Mani was annoyed when the men teased Baba. When he questioned his father he was surprised at the answer he received.

“Baba,” Mani said. “There are some men asking to meet you.”

“Ask them to come in, Mani!” his father said, and the young boy went away to do as he was told. There were five men waiting at the door. “Best lawyer in town,” Mani heard one of them whisper to the other as he led them to Baba’s meeting room. The men began a low-voiced conversation as they settled down. Mani didn’t need to listen to know that they were discussing his father. Baba was one of the best-known Indian lawyers in the city and people came to him with their problems.

Baba was immersed in his book again. Mani wondered if he should disturb him. Baba looked up and seemed to recall the waiting men. “They are waiting, aren’t they?” he asked. “I’ll go!”

Was it necessary for Baba to work so hard? Why did he have to help every man who came to his door?

But Mani knew there was no point asking his father this. Baba had already told him that it was necessary to help these people.

“But, Baba,” Mani had protested. “You work so hard for them!”

“I consider myself fortunate to help these poor souls!” Baba had smiled.

Mani was convinced that his father worked too hard for other people.

And now, when he walked into the room where the men were talking to Baba, his resentment against them flared and he wished them gone.

“Please take notes,” Baba said at that moment.

Puzzle

“Arrey, Mohan Bhai,” one of the men said. “You can read books and explain things to us. But when it comes to writing…you always get someone else to do it!”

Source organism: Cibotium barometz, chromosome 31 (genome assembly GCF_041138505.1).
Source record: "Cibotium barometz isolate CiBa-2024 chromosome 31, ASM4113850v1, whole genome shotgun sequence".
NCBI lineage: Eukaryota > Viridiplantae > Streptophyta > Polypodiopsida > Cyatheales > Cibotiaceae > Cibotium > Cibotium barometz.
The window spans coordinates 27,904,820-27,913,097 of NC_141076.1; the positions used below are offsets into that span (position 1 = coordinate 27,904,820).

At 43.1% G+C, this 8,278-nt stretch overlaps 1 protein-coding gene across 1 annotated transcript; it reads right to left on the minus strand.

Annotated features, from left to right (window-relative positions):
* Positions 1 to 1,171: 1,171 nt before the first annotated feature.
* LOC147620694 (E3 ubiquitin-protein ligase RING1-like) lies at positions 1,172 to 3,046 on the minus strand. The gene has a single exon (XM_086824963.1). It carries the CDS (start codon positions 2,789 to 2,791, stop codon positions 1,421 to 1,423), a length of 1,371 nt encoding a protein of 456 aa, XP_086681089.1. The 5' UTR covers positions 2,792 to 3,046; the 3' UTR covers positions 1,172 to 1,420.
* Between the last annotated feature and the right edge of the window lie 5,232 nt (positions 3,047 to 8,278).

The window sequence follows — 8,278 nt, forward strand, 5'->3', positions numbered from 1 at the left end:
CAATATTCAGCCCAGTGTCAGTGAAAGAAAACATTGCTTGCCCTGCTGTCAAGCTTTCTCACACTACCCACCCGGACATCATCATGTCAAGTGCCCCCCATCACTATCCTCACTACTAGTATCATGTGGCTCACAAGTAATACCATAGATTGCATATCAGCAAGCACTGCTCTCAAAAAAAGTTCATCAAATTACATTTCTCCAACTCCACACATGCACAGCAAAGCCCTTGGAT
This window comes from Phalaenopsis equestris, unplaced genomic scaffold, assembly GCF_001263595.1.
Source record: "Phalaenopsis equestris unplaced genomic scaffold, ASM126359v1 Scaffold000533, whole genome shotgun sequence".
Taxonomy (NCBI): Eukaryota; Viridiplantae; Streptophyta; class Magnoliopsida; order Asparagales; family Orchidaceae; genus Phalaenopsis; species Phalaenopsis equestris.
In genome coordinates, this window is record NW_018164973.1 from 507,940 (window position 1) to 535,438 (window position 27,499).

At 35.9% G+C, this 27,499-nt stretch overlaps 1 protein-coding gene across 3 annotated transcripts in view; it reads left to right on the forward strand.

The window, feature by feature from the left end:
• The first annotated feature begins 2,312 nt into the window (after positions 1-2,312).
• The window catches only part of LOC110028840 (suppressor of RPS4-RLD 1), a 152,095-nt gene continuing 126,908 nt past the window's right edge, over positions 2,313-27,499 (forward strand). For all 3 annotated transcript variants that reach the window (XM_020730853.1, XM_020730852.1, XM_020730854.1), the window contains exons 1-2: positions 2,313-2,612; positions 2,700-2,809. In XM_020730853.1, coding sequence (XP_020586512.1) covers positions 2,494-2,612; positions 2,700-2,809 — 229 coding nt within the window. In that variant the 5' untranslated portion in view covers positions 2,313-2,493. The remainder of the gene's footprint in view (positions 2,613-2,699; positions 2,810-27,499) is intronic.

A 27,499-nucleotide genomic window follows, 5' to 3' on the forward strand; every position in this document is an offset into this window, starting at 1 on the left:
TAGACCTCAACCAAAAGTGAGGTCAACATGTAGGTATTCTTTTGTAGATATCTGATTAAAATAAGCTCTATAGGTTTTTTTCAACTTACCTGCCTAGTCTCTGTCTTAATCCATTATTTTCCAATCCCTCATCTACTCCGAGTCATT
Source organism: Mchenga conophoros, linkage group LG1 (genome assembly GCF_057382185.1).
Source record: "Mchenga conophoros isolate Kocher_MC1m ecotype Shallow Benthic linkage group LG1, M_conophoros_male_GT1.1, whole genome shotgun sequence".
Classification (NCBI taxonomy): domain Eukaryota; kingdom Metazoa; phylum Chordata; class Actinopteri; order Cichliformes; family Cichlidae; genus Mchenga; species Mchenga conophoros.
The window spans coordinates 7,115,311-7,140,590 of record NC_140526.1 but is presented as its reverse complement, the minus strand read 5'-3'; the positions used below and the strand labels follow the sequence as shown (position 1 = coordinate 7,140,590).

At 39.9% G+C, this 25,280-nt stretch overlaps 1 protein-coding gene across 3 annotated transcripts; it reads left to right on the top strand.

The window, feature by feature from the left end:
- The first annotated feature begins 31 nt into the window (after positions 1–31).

“Perhaps,” another man joked. “Bhai cannot write!”

They laughed at the idea of Baba, such a well-read and intelligent man, being unable to write. Mani felt himself go hot with anger. How dare these men tease his father? And why didn’t Baba say something instead of joining in the laughter?

An hour later the men were gone and Baba was back. “Why did you allow those men to say you can’t write?” Mani said, unable to hold back his anger any longer. “Because,” Baba said, a little smile on his face, “they are right.”

“Right?’ Mani gasped. “But Baba, you read so much and…”

“Yes,” Baba nodded, “Let me tell you a secret, Mani. I can’t write. Not neatly. And not …nicely!”

Mani could not believe his ears.

“Have you ever seen my handwriting?” Baba asked. Mani thought. “Nnn..oo,” he admitted. “That’s because I try not to let people see it.” Baba explained. “Because my handwriting is terrible, Mani!”

“But, Baba,” Mani said. “You are always telling us to write neatly!”

“Because I have learnt how important good handwriting is! And I don’t want you or any child in the world to make the mistake that I did!”

“Your mistake?” Mani echoed. “Not learning to write neatly?”

“Yes,” his father sighed. “I thought it was enough to read and understand things. Who cares about handwriting?”

“But people do,” Mani said.

“Yes,” Baba nodded. “People do care about your handwriting. And that’s why I ask others to write — because I am ashamed of my writing! I wondered how long the shadow of this childhood weakness would grow, how far it would follow me. And Mani, I’ve realised that it will always stay with me!”